Daily Management Review

Putin's Ukraine War Drives Migrants And Money Out Of Russia, Helping These Economies


Putin's Ukraine War Drives Migrants And Money Out Of Russia, Helping These Economies
While many economies are reeling from the consequences of Russia's invasion of Ukraine, a few countries are benefiting from an influx of Russian migrants and their associated wealth.
Georgia, a small former Soviet republic on Russia's southern border, is one of several Caucasus and surrounding countries, including Armenia and Turkey, whose economies have thrived despite the ongoing turmoil.
According to reports, at least 112,000 Russians have emigrated to Georgia this year. A first wave of nearly 43,000 arrived following Russia's invasion of Ukraine on February 24, while a second wave — the size of which is unknown — arrived following Putin's military mobilization drive in September.
According to an online survey of 2,000 Russian migrants conducted by research group Ponars Eurasia, the country's initial wave accounts for nearly a quarter (23.4%) of all emigrants out of Russia up to September. The majority of the remaining Russian migrants (24.9%) have fled to Turkey, Armenia (15.1%), and unspecified "other" countries (19%).
The influx has had a significant impact on Georgia's economy, which was already on the mend following a Covid-19 slowdown, as well as the Georgian lari, which has gained 15% against a strong US dollar this year.
The IMF now expects Georgia's economy to grow by 10% in 2022, up from 3% in April.
“A surge in immigration and financial inflows triggered by the war,” were among the reasons cited for the uptick. The IMF also sees fellow host country Turkey growing 5% this year, while Armenia is set to surge 11% on the back of “large inflows of external income, capital, and labor into the country.”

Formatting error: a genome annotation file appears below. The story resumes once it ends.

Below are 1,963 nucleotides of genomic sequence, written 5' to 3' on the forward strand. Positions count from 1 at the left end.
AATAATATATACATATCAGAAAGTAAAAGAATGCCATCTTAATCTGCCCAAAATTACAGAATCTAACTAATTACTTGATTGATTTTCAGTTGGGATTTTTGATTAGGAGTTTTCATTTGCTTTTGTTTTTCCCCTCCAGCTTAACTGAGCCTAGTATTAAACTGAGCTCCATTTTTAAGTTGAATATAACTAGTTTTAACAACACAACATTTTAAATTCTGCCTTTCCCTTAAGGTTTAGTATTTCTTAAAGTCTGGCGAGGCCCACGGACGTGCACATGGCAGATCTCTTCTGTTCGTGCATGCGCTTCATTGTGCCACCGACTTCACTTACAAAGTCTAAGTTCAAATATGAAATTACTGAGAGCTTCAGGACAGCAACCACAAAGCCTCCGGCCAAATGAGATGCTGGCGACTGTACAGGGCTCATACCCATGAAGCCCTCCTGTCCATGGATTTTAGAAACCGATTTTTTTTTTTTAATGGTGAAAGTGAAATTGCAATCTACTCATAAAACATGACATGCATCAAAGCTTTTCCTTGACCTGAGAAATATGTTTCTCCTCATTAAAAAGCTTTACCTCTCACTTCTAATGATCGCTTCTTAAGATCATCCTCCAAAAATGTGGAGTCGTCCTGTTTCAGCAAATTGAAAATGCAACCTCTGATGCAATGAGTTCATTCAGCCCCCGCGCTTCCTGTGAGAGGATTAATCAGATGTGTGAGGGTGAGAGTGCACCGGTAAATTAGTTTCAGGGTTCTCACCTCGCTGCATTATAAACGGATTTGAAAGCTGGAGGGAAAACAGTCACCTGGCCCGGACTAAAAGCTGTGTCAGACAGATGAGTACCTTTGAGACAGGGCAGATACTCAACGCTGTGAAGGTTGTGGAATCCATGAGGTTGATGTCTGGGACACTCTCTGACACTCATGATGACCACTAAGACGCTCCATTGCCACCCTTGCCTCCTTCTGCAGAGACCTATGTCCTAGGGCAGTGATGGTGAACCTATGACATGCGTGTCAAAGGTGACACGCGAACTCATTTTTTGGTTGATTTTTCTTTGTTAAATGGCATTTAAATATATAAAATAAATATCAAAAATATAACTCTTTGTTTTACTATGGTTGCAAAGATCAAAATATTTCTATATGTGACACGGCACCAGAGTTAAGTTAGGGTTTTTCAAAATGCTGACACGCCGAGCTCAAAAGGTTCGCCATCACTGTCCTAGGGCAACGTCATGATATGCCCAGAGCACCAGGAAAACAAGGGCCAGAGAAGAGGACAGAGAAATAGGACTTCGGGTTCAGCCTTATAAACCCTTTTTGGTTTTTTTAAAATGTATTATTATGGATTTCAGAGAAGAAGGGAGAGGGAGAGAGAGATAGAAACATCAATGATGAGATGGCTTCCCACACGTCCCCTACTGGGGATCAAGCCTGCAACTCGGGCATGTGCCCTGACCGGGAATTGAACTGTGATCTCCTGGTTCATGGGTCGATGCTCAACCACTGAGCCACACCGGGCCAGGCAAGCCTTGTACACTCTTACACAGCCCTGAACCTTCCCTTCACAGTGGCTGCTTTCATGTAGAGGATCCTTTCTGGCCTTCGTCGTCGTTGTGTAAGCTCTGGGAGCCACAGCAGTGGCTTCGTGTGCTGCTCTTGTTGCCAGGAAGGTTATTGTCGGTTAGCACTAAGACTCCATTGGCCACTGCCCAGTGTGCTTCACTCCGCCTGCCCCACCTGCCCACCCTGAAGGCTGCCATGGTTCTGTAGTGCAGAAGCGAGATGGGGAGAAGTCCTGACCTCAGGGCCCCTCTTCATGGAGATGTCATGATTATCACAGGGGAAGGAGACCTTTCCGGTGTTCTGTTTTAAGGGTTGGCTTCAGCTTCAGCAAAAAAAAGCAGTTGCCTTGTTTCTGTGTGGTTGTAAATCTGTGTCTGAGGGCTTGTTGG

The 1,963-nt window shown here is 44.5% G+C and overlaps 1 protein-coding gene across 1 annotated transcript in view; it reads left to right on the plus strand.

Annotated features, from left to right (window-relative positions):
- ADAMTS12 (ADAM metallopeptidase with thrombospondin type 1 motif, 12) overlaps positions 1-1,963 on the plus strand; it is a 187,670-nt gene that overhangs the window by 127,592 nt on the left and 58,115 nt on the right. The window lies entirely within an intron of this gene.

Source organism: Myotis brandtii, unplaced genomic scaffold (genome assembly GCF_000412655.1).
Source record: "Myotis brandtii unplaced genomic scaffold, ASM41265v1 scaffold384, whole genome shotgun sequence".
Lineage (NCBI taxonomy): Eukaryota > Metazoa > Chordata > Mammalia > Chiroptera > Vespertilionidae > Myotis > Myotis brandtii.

This year has seen a dramatic increase in capital inflows, primarily from Russia. In October alone, Russia accounted for three-fifths (59.6%) of Georgia's foreign capital inflows, with total volumes increasing 725% year on year.
According to the National Bank of Georgia, Russians transferred $1.412 billion to Georgian accounts between February and October, more than four times the $314 million transferred during the same period in 2021.
Meanwhile, Russians opened over 45,000 bank accounts in Georgia between July and September, nearly doubling the number of Russian accounts in the country.
The strategic location of Georgia, as well as its historic and economic ties with Russia, make it an obvious entry point for Russian migrants. Meanwhile, its open immigration policy allows foreigners to live, work, and establish businesses without requiring a visa.
The country, like Armenia and Turkey, has resisted imposing Western sanctions on the pariah state, allowing Russians and their money to freely cross its border.
According to government data, Turkey has granted residency permits to 118,626 Russians this year, with Russians accounting for one-fifth of all foreign property sales in 2022. When CNBC contacted the Armenian government, it refused to provide data on migration or property purchases.
Even experts were taken aback by the economic impact.
“We’ve had double-digit growth, which no one expected,” Mikheil Kukava, head of economic and social policy at Georgian think tank the Institute for Development of Freedom of Information (IDFI), told CNBC via zoom.